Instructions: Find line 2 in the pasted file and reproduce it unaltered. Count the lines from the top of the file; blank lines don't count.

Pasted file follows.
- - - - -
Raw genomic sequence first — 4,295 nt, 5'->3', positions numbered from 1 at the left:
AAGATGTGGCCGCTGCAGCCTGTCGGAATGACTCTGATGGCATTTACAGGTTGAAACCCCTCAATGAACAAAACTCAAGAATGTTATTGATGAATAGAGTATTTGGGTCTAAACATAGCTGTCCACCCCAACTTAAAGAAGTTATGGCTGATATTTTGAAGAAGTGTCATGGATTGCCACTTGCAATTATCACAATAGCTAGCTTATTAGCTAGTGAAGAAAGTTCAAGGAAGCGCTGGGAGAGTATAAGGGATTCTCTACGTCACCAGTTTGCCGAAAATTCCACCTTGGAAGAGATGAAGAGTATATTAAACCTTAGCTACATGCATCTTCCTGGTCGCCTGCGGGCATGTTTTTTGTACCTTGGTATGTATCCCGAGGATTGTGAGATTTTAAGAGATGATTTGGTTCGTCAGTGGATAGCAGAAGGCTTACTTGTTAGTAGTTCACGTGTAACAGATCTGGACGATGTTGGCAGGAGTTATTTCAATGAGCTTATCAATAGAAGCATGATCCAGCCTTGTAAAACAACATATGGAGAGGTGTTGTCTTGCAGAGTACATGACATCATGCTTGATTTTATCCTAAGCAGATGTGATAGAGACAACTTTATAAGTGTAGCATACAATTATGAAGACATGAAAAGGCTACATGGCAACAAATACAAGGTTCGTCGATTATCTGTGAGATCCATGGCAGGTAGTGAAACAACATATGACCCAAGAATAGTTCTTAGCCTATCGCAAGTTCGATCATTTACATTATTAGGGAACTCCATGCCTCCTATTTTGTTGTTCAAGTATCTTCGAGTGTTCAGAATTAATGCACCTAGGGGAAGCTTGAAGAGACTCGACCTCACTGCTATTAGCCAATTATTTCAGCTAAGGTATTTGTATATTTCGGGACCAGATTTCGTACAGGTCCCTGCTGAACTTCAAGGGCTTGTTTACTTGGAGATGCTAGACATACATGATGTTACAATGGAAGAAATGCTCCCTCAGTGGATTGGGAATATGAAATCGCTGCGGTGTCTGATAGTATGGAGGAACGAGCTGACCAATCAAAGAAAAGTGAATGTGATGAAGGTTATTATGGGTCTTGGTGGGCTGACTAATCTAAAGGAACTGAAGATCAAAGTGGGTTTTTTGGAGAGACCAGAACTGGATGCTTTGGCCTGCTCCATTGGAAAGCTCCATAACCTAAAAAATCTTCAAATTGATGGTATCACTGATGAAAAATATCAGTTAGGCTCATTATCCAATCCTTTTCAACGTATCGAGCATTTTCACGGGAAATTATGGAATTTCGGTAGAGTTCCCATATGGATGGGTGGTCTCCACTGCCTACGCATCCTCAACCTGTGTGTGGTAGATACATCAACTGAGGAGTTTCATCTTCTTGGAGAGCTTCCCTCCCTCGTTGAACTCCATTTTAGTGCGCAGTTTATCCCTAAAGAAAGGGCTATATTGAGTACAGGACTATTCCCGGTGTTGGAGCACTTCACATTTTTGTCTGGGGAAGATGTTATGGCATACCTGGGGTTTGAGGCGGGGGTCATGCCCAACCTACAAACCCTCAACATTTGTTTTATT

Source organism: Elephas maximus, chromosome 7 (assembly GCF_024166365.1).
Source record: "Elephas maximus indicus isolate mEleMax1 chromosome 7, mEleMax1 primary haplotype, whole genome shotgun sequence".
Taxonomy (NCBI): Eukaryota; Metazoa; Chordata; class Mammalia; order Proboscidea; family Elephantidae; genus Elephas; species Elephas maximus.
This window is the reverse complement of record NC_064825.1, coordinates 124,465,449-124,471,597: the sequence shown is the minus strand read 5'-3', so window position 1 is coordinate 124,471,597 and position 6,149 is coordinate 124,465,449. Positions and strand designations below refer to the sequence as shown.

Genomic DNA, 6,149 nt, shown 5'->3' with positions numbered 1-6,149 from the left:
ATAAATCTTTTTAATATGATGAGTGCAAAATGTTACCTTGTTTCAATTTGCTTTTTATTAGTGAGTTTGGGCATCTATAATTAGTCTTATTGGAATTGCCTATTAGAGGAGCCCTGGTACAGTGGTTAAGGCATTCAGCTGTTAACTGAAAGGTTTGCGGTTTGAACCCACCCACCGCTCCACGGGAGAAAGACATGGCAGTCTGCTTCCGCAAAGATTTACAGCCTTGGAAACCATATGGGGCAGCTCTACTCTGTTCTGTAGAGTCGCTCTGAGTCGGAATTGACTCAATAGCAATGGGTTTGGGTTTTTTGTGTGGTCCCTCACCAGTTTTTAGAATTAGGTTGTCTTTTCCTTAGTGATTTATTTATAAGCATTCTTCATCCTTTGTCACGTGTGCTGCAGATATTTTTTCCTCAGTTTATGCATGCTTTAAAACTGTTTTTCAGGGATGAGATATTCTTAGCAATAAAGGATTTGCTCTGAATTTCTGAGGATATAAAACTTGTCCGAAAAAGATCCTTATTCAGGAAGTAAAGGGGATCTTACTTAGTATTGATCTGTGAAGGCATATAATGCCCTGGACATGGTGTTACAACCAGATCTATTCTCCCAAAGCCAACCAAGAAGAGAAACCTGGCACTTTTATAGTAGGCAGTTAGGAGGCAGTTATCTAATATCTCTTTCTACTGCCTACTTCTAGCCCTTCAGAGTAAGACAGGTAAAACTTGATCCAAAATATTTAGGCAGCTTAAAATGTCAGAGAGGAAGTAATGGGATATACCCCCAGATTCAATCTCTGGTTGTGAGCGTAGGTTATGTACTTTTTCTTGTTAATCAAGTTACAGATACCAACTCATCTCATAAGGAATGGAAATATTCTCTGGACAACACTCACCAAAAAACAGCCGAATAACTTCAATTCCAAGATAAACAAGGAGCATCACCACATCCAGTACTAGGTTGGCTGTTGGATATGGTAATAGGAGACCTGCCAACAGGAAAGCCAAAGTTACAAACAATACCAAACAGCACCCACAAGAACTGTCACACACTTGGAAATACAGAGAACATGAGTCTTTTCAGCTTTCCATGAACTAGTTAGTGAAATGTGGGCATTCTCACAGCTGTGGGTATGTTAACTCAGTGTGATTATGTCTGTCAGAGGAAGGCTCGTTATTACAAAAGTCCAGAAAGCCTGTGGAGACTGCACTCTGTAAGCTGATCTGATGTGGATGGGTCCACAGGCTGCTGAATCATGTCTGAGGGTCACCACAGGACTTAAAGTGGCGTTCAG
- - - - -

AAGATGTGGCCGCTGCAGCCTGTCGGAATGACTCTGATGGCATTTACAGGTTGAAACCCCTCAATGAACAAAACTCAAGAATGTTATTGATGAATAGAGTATTTGGGTCTAAACATAGCTGTCCACCCCAACTTAAAGAAGTTATGGCTGATATTTTGAAGAAGTGTCATGGATTGCCACTTGCAATTATCACAATAGCTAGCTTATTAGCTAGTGAAGAAAGTTCAAGGAAGCGCTGGGAGAGTATAAGGGATTCTCTACGTCACCAGTTTGCCGAAAATTCCACCTTGGAAGAGATGAAGAGTATATTAAACCTTAGCTACATGCATCTTCCTGGTCGCCTGCGGGCATGTTTTTTGTACCTTGGTATGTATCCCGAGGATTGTGAGATTTTAAGAGATGATTTGGTTCGTCAGTGGATAGCAGAAGGCTTACTTGTTAGTAGTTCACGTGTAACAGATCTGGACGATGTTGGCAGGAGTTATTTCAATGAGCTTATCAATAGAAGCATGATCCAGCCTTGTAAAACAACATATGGAGAGGTGTTGTCTTGCAGAGTACATGACATCATGCTTGATTTTATCCTAAGCAGATGTGATAGAGACAACTTTATAAGTGTAGCATACAATTATGAAGACATGAAAAGGCTACATGGCAACAAATACAAGGTTCGTCGATTATCTGTGAGATCCATGGCAGGTAGTGAAACAACATATGACCCAAGAATAGTTCTTAGCCTATCGCAAGTTCGATCATTTACATTATTAGGGAACTCCATGCCTCCTATTTTGTTGTTCAAGTATCTTCGAGTGTTCAGAATTAATGCACCTAGGGGAAGCTTGAAGAGACTCGACCTCACTGCTATTAGCCAATTATTTCAGCTAAGGTATTTGTATATTTCGGGACCAGATTTCGTACAGGTCCCTGCTGAACTTCAAGGGCTTGTTTACTTGGAGATGCTAGACATACATGATGTTACAATGGAAGAAATGCTCCCTCAGTGGATTGGGAATATGAAATCGCTGCGGTGTCTGATAGTATGGAGGAACGAGCTGACCAATCAAAGAAAAGTGAATGTGATGAAGGTTATTATGGGTCTTGGTGGGCTGACTAATCTAAAGGAACTGAAGATCAAAGTGGGTTTTTTGGAGAGACCAGAACTGGATGCTTTGGCCTGCTCCATTGGAAAGCTCCATAACCTAAAAAATCTTCAAATTGATGGTATCACTGATGAAAAATATCAGTTAGGCTCATTATCCAATCCTTTTCAACGTATCGAGCATTTTCACGGGAAATTATGGAATTTCGGTAGAGTTCCCATATGGATGGGTGGTCTCCACTGCCTACGCATCCTCAACCTGTGTGTGGTAGATACATCAACTGAGGAGTTTCATCTTCTTGGAGAGCTTCCCTCCCTCGTTGAACTCCATTTTAGTGCGCAGTTTATCCCTAAAGAAAGGGCTATATTGAGTACAGGACTATTCCCGGTGTTGGAGCACTTCACATTTTTGTCTGGGGAAGATGTTATGGCATACCTGGGGTTTGAGGCGGGGGTCATGCCCAACCTACAAACCCTCAACATTTGTTTTATT